Budgeting. It’s a word that not many people like to hear. Most view it as a complicated exercise and give up before they start. It can in fact be an easy exercise, that yes takes a bit of time but is a worthwhile exercise.
The question you need to ask yourself is – do I want to be in a better financial position by the end of the year or do I still want to be chasing my tail, trying to pay bills. If you want to be in a better financial position then you really need to know where it is that you are spending your money.
Step 1: What bills do you have?
There are going to be regular bills like your car registration, birthdays, phone, power, water, rates that come in either yearly or quarterly. Food is a regular bill but is weekly. Spoiler for those who are disorganised… Christmas is a regular bill you know that you are going to spend up but Christmas happens at the same time every year as does the New Year. Then there will be irregular bills like car or house repairs, clothes, vet bills, takeaway, coffees, pub nights, movie nights and shoes etc.
Step 2: Write it down
Find the bills that you have paid over the last year if you have kept them. If you haven’t then you are going to have to rack your brains to remember the bills you paid. Rule a piece of paper up or create an Exel document with columns across the top with the months of the year and down the side the name of the bill. List them all – the regular bills and the irregular bills in the column of the month paid, and the amount paid. Don’t forget to include food, takeaway, coffees, and personal items etc.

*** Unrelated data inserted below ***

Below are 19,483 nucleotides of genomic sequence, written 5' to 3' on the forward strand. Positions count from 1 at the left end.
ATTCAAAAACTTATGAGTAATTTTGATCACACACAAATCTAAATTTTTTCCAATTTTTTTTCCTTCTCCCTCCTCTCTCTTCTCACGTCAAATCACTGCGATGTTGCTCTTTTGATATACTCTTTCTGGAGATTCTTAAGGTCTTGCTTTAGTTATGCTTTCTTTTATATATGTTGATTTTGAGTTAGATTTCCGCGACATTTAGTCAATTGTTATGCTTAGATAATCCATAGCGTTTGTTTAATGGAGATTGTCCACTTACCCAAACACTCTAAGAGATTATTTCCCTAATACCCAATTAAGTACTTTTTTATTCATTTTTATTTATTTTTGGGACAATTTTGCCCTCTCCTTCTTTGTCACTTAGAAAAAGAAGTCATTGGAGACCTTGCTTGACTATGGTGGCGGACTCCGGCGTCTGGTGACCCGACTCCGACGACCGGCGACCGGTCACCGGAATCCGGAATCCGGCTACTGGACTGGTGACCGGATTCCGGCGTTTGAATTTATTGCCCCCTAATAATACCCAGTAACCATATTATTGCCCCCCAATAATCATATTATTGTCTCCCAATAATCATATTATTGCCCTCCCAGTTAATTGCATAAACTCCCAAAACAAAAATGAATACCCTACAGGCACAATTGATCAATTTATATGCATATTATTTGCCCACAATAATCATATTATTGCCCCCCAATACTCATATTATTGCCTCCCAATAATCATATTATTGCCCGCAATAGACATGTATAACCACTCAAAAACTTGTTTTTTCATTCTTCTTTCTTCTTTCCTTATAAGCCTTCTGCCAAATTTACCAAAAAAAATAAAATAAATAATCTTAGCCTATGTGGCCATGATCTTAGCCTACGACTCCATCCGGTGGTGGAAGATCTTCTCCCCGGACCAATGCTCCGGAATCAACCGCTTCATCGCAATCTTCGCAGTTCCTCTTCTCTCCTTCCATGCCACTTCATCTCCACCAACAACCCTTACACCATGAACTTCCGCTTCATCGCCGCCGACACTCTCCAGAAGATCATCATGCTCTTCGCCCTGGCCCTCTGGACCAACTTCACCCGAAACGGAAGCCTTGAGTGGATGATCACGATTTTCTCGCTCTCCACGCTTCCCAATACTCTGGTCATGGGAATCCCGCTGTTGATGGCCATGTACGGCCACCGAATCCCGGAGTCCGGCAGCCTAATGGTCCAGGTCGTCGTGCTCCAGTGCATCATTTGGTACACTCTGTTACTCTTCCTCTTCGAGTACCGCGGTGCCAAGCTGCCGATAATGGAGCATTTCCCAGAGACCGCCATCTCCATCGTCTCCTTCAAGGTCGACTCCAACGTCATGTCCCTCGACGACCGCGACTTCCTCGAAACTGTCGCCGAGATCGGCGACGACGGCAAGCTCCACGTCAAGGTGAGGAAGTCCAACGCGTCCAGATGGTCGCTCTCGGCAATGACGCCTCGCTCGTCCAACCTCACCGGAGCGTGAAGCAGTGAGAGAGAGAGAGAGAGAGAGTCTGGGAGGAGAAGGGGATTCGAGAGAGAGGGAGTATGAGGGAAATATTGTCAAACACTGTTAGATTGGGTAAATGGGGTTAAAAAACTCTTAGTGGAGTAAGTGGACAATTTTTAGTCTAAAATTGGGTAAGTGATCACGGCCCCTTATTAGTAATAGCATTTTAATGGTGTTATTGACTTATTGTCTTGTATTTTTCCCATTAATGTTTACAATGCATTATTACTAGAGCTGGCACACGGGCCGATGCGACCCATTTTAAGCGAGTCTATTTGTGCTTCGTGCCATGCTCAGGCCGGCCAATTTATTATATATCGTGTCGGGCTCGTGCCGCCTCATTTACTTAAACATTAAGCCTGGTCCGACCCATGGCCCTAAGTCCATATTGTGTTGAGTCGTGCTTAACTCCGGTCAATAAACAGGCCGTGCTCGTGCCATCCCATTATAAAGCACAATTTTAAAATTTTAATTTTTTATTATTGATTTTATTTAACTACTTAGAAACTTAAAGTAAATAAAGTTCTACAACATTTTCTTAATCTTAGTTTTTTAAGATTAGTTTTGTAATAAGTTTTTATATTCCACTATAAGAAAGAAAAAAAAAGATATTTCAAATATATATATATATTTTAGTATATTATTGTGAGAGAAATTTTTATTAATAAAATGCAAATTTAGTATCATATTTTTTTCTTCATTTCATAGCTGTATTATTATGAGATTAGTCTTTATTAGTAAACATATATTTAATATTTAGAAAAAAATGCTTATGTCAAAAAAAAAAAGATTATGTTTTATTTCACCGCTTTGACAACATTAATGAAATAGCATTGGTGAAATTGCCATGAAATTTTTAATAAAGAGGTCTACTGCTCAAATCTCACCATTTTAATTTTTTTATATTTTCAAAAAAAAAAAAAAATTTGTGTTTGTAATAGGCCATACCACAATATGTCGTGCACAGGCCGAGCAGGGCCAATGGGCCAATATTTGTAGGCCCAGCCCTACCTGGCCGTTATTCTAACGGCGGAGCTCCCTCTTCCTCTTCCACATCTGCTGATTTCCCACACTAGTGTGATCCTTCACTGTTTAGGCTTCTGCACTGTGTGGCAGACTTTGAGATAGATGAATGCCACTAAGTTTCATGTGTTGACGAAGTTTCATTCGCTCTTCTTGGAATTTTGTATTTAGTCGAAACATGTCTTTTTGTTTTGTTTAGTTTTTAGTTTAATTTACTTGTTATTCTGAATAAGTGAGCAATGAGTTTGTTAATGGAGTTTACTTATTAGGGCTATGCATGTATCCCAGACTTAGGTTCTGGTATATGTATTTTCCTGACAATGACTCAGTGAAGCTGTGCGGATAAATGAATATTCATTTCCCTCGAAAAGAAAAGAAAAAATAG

Every time you paid a quarterly bill put it in the column for example: Power is normally a quarterly bill so you might put $300 (quarter) in February, May, August, November. Yearly bills would be put under the month paid. For weekly bills times the figure by 4 as there are normally 4 weeks to a month and put the figure in each month of the year.
If you want to live better than you do, include the things you don’t have but would like to have such as holidays and include yourself. Where would you like to go for holidays, how much approximately would that cost you, how many times would you like to go away – once a year, twice? Write it down. Pay yourself a portion to stay in savings – how much would you like to save $20, $100 a week, whatever the figure write that down. If you want to have a holiday once a year at Christmas time then put approximate figure in December’s column.
Step 3: The shock
Add the figures up and you will get how much you spent in the last year. If you have included wants as well then this figure you will be looking at. Once the figures have been added up and you have your yearly figure, then divide the total by 52 (weeks in the year) and you have the figure that you need to be bringing into the house each week.
If your income is not sufficient to cover your expenses, then you have to either increase your income or lessen you expenses. But by having everything listed, you can see where most of your money is going.
How do you increase your income? Get a second or even third job depending on what your current work situation is. Find another avenue such as pet walking, house sitting, be creative and sell stuff on ebay or etsy.
How do you lessen your income? It may be as simple as instead of buying 3 or 4 cups of coffee a day you buy 1 or 2. Buy generic items instead of brand name items for paper goods like tissues and paper towels. If go to movies or the hotel every week maybe only go once a month. Shop around for deals and use coupons where you can.
There’s a saying ‘If there’s a will, there’s a way’ and perhaps that’s the biggest challenge. Do you have the will, to make the hard decisions, in order to get a more financially secure life.